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ni no kuni has no distinct target demographic, so it didn't sell very well in japan. it will have to depend on sales in the west in order to succeed, especially by adults, especially due to the difficulty (which is easily above xillia). if you mess up in ni no kuni, you will get your ass handed to you. it is actually targeted towards adults, fans of ghibli.
in japan, it's "cool" to like tales. just like it's "cool" to be a group of something. shining, tales, suparobo, street fighter, etc. they're crowds. ni no kuni doesn't have that "backing". people will literally just go out and buy the newest tales without any info on it.
on the other hand, xillia doesn't need western sales, in fact, western OR japanese sales wouldn't have influenced the production of xillia 2 at all. it was already in development during xillia's development, and it's pretty obvious, especially considering how xillia 2's menus, sounds, system, environment, various towns, enemies, and open areas... are copy and pasted from the first game.
oh, and those people who go out and buy tales blind? they're also the ones complaining on 2ch about how xillia 2 has a ton of copy-pasted stuff from the first game, oblivious to the fact that they were made alongside each other.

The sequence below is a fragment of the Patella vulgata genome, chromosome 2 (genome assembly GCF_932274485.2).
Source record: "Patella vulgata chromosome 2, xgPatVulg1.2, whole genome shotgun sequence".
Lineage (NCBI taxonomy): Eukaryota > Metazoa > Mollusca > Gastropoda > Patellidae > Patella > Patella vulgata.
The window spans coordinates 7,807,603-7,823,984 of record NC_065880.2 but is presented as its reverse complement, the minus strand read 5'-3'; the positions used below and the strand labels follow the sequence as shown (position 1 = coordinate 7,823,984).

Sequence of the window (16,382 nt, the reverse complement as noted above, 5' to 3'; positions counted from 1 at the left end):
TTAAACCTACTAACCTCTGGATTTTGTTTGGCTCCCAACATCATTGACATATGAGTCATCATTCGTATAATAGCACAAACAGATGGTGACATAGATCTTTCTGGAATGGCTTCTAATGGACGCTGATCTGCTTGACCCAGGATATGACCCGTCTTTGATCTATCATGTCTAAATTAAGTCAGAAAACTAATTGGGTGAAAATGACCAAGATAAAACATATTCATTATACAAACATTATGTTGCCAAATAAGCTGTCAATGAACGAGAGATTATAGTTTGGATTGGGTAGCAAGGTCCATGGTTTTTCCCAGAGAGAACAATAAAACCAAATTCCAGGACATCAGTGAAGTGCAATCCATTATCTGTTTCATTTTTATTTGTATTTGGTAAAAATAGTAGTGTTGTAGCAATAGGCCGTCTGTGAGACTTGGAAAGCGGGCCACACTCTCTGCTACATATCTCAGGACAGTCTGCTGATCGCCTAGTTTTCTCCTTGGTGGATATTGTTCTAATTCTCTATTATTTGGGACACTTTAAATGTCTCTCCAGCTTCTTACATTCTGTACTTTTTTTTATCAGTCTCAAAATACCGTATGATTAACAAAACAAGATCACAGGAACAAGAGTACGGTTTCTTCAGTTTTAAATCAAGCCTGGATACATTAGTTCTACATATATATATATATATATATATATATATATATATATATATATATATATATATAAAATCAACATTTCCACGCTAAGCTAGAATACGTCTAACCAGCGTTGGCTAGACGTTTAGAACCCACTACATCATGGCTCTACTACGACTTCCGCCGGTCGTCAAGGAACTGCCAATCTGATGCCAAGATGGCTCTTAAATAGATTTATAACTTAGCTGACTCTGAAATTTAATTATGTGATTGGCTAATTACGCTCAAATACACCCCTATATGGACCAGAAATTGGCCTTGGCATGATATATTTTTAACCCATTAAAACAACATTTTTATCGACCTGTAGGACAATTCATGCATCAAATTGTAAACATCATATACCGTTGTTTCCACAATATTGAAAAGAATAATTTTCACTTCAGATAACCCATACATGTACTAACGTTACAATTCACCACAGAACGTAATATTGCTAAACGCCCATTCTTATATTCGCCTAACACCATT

you're literally trying to compare two different games which rely on two different audiences. tales doesn't need the west, the only reason graces was even localized was because people were badgering their facebook page. it's nice that hideo baba is acknowledging the foreign fanbase, but yeah, it isn't a necessary fanbase. it's additional profit to them. ni no kuni needs the west.
and it will be hailed one of the greatest games ever, because it doesn't fall into the "teenagers save the world!" or "random anime rpg" categories that the mainstream west view tales (and basically all jRPGs) these days. unless you think the western Tales fanbase is larger than the western Studio Ghibli fanbase, in which case, i don't know what to say.
anyway tl;dr: the western release dates have nothing to do with "priority", and one (ni no kuni) is more reliant than the other. in this regard, in actual fact, ni no kuni coming sooner is a good thing.
it was level-5's own advertising that damaged this game, by telling people the PS3 version was in the works, and then releasing the DS version far ahead of time.
this was posted on the 26th of november. you'll see by the western reviews that i was right.